Posts Tagged ‘CSS Virginia

09
Mar
08

On This Day, 3-9-08: Monitor vs Virginia

One of the most famous naval battles in history occurs as the ironclads Monitor and Virginia fight to a draw off Hampton Roads, Virginia. The ships pounded each other all morning but the armor plates easily shed the cannon shots, signaling a new era of steam-powered iron ships.

The C.S.S. Virginia was originally the U.S.S. Merrimack, a forty-gun frigate launched in 1855. The Confederates captured it and covered it in heavy armor plating above the waterline. Outfitted with powerful guns, the Virginia was a formidable vessel when the Confederates launched her in February 1862. On March 8, the Virginia sunk two Union ships and ran one aground off Hampton Roads.

The next day, the U.S.S. Monitor steamed into the bay. Designed by Swedish engineer John Ericsson, the vessel had an unusually low profile, rising from the water only 18 inches. The flat iron deck had a 20-foot cylindrical turret rising from the middle of the ship; the turret housed two 11-inch Dahlgren guns. The shift had a draft of less than 11 feet so it could operate in the shallow harbors and rivers of the South. It was commissioned on February 25, 1862, and arrived at Chesapeake Bay just in time to engage the Virginia.

At 9:00 am, the duel began and continued for four hours. The ships circled one another, jockeying for position as they fired their guns. The cannon balls simply deflected off the iron ships. In the early afternoon, the Virginia pulled back to Norfolk. Neither ship was seriously damaged, but the Monitor effectively ended the short reign of terror that the Confederate ironclad had brought to the Union navy.

Both ships met ignominious ends. When the Yankees invaded the James Peninsula two months after the battle at Hampton Roads, the retreating Confederates scuttled their ironclad. The Monitor went down in bad weather off Cape Hatteras, North Carolina, at the end of the year. Though they had short lives, the ships ushered in a new era in naval warfare.  http://www.history.com/this-day-in-history.do?action=Article&id=2131

1454 – Amerigo Vespucci was born in Florence, Italy. Matthias Ringmann, a German mapmaker, named the American continent in his honor.

1788 – Connecticut became the 5th state to join the United States.

1796 – Napoleon Bonaparte and Josephine de Beauharnais were married. They were divorced in 1809.

1832 – Abraham Lincoln announced that he would run for a political office for the first time. He was unsuccessful in his run for a seat in the Illinois state legislature.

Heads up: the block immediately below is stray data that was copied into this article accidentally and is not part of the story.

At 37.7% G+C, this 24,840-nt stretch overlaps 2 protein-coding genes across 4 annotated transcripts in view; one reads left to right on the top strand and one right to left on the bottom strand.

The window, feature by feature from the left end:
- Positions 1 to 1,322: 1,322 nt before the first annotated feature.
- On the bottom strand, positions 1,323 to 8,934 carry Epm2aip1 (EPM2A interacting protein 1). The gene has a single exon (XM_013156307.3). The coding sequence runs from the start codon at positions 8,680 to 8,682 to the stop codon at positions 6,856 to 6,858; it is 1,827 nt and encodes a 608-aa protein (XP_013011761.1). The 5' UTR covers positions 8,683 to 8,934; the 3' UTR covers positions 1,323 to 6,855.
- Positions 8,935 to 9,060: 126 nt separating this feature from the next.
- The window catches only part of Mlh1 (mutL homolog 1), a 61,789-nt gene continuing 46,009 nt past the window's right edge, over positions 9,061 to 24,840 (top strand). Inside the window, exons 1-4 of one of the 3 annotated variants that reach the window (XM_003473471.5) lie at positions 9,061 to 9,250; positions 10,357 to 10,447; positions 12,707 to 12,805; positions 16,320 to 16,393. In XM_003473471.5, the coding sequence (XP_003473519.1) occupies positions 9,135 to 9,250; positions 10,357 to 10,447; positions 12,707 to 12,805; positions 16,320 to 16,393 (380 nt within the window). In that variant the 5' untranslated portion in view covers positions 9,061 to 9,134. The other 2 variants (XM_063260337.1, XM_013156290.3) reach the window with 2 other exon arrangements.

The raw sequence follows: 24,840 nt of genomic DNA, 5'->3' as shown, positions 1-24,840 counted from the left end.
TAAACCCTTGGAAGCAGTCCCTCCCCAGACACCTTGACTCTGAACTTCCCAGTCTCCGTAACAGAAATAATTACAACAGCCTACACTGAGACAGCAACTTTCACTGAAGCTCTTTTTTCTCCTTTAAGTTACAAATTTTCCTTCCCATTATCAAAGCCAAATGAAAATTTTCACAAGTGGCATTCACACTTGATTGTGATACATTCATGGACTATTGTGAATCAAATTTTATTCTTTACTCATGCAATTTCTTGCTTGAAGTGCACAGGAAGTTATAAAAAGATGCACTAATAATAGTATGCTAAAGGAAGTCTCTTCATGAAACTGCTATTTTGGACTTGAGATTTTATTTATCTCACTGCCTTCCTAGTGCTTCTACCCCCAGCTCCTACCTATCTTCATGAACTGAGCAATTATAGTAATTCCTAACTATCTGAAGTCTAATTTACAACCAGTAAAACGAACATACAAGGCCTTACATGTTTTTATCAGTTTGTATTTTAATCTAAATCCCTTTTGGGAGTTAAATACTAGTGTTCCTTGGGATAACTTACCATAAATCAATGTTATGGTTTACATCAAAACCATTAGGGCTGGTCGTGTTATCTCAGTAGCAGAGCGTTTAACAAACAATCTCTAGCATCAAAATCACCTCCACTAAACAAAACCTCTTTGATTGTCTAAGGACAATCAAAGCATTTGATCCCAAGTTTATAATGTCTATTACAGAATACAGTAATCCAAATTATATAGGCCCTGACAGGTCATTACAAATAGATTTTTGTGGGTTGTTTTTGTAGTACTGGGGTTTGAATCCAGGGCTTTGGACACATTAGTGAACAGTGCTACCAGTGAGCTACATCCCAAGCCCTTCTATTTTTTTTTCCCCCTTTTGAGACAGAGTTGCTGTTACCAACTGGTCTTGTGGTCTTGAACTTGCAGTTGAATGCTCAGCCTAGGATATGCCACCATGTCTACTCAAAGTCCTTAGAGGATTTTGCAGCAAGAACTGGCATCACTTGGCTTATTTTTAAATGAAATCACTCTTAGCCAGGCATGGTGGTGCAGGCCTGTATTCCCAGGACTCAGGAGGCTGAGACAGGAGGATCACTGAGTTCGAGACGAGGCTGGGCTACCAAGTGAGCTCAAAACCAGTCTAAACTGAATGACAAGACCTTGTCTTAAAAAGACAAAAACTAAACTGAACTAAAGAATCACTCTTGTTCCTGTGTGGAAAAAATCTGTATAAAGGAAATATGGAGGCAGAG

1839 – The French Academy of Science announced the Daguerreotype photo process.

1863 – General Ulysses Grant was appointed commander-in-chief of the Union forces.

1905 – In Manchuria, Japanese troops surrounded 200,000 Russian troops that were retreating from Mudken.

1916 – Mexican raiders led by Pancho Villa attacked Columbus, New Mexico. 17 people were killed by the 1,500 horsemen.

1933 – The U.S. Congress began its 100 days of enacting New Deal legislation.

1936 – The German press warned that all Jews who vote in the upcoming elections would be arrested.

1945 – During World War II, U.S. B-29 bombers launched incendiary bomb attacks against Japan.

1961 – Laika becomes the first dog in space when the Russians launch Sputnik 9.

1964 – The first Ford Mustang rolled off of the Ford assembly line.

1967 – Svetlana Alliluyeva, Josef Stalin’s daughter defected to the United States.

1975 – Work began on the Alaskan oil pipeline.

1993 – Rodney King testified at the federal trial of four Los Angeles police officers accused of violating his civil rights.

Firebombing of Tokyo

On this day, U.S. warplanes launch a new bombing offensive against Japan, dropping 2,000 tons of incendiary bombs on Tokyo over the course of the next 48 hours. Almost 16 square miles in and around the Japanese capital were incinerated, and between 80,000 and 130,000 Japanese civilians were killed in the worst single firestorm in recorded history.  http://www.history.com/this-day-in-history.do?action=Article&id=6736

Liberty is to faction what air is to fire, an aliment without which it instantly expires.

James Madison (Federalist #10)

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08
Mar
08

On This Day, 3-8-08: C.S.S. Virginia

C.S.S. Virginia terrorizes Union navy